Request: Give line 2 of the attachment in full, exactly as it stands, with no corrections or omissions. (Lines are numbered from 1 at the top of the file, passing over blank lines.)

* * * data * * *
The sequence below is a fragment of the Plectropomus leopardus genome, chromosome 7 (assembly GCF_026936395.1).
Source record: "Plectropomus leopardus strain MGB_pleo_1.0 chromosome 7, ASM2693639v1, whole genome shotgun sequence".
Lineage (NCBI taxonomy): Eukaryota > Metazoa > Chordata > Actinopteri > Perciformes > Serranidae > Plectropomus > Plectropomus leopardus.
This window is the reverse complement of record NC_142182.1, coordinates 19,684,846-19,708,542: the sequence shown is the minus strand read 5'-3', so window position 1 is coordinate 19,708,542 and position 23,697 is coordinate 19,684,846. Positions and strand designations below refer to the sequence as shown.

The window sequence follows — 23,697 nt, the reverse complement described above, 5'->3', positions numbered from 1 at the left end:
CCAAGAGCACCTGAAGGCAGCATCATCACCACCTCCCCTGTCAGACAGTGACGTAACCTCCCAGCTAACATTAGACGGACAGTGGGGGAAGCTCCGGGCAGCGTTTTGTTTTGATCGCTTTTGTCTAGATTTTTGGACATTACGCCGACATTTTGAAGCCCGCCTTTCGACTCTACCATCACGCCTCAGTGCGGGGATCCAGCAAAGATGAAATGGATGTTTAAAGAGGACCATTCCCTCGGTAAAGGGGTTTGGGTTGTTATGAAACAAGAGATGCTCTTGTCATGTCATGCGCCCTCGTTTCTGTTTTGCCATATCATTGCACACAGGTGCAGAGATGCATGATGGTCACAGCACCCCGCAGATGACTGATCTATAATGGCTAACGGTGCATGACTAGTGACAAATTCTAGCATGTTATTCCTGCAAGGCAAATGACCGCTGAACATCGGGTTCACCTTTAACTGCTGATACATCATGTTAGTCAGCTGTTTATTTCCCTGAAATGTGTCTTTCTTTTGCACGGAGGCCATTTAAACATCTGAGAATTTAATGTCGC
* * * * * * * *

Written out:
Source record: "Plectropomus leopardus strain MGB_pleo_1.0 chromosome 7, ASM2693639v1, whole genome shotgun sequence".